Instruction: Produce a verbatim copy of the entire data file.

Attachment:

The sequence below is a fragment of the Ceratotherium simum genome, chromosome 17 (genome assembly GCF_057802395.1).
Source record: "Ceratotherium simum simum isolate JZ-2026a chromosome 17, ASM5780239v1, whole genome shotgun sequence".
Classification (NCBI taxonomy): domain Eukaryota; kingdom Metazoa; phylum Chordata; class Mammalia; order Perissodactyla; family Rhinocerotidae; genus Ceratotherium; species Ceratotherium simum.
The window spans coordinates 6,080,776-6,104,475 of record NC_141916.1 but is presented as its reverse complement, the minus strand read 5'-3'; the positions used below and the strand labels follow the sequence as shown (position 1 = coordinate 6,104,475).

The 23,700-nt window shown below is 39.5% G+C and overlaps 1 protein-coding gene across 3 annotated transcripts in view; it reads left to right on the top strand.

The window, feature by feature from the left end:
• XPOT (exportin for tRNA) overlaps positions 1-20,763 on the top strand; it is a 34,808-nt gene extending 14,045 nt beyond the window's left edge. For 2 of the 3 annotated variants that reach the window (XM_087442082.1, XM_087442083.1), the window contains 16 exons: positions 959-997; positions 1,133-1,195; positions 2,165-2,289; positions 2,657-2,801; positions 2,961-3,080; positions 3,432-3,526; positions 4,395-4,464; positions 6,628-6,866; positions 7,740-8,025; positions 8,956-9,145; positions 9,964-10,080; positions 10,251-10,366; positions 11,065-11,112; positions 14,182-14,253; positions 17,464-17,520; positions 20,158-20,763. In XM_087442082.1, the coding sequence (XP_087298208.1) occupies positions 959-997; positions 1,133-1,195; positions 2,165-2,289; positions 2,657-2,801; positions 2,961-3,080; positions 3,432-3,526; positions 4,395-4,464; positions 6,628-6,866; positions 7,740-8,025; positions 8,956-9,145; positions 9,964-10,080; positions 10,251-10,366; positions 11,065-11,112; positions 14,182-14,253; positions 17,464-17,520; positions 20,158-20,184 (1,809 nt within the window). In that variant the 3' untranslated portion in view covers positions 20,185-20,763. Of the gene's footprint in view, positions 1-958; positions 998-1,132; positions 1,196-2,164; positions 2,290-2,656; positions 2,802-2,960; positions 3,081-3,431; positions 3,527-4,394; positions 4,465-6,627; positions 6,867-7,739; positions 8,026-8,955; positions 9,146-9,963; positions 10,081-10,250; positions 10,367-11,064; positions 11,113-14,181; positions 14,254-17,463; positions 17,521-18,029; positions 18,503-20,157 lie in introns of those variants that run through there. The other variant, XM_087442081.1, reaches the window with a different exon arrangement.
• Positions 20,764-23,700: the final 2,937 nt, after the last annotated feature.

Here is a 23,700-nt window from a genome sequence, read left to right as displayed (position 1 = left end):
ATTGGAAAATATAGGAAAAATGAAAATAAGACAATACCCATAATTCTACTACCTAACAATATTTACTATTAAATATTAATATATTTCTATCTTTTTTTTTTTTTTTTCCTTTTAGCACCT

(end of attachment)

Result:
The sequence below is a fragment of the Ceratotherium simum genome, chromosome 17 (genome assembly GCF_057802395.1).
Source record: "Ceratotherium simum simum isolate JZ-2026a chromosome 17, ASM5780239v1, whole genome shotgun sequence".
Classification (NCBI taxonomy): domain Eukaryota; kingdom Metazoa; phylum Chordata; class Mammalia; order Perissodactyla; family Rhinocerotidae; genus Ceratotherium; species Ceratotherium simum.
The window spans coordinates 6,080,776-6,104,475 of record NC_141916.1 but is presented as its reverse complement, the minus strand read 5'-3'; the positions used below and the strand labels follow the sequence as shown (position 1 = coordinate 6,104,475).

The 23,700-nt window shown below is 39.5% G+C and overlaps 1 protein-coding gene across 3 annotated transcripts in view; it reads left to right on the top strand.

The window, feature by feature from the left end:
• XPOT (exportin for tRNA) overlaps positions 1-20,763 on the top strand; it is a 34,808-nt gene extending 14,045 nt beyond the window's left edge. For 2 of the 3 annotated variants that reach the window (XM_087442082.1, XM_087442083.1), the window contains 16 exons: positions 959-997; positions 1,133-1,195; positions 2,165-2,289; positions 2,657-2,801; positions 2,961-3,080; positions 3,432-3,526; positions 4,395-4,464; positions 6,628-6,866; positions 7,740-8,025; positions 8,956-9,145; positions 9,964-10,080; positions 10,251-10,366; positions 11,065-11,112; positions 14,182-14,253; positions 17,464-17,520; positions 20,158-20,763. In XM_087442082.1, the coding sequence (XP_087298208.1) occupies positions 959-997; positions 1,133-1,195; positions 2,165-2,289; positions 2,657-2,801; positions 2,961-3,080; positions 3,432-3,526; positions 4,395-4,464; positions 6,628-6,866; positions 7,740-8,025; positions 8,956-9,145; positions 9,964-10,080; positions 10,251-10,366; positions 11,065-11,112; positions 14,182-14,253; positions 17,464-17,520; positions 20,158-20,184 (1,809 nt within the window). In that variant the 3' untranslated portion in view covers positions 20,185-20,763. Of the gene's footprint in view, positions 1-958; positions 998-1,132; positions 1,196-2,164; positions 2,290-2,656; positions 2,802-2,960; positions 3,081-3,431; positions 3,527-4,394; positions 4,465-6,627; positions 6,867-7,739; positions 8,026-8,955; positions 9,146-9,963; positions 10,081-10,250; positions 10,367-11,064; positions 11,113-14,181; positions 14,254-17,463; positions 17,521-18,029; positions 18,503-20,157 lie in introns of those variants that run through there. The other variant, XM_087442081.1, reaches the window with a different exon arrangement.
• Positions 20,764-23,700: the final 2,937 nt, after the last annotated feature.

Here is a 23,700-nt window from a genome sequence, read left to right as displayed (position 1 = left end):
ATTGGAAAATATAGGAAAAATGAAAATAAGACAATACCCATAATTCTACTACCTAACAATATTTACTATTAAATATTAATATATTTCTATCTTTTTTTTTTTTTTTTCCTTTTAGCACCT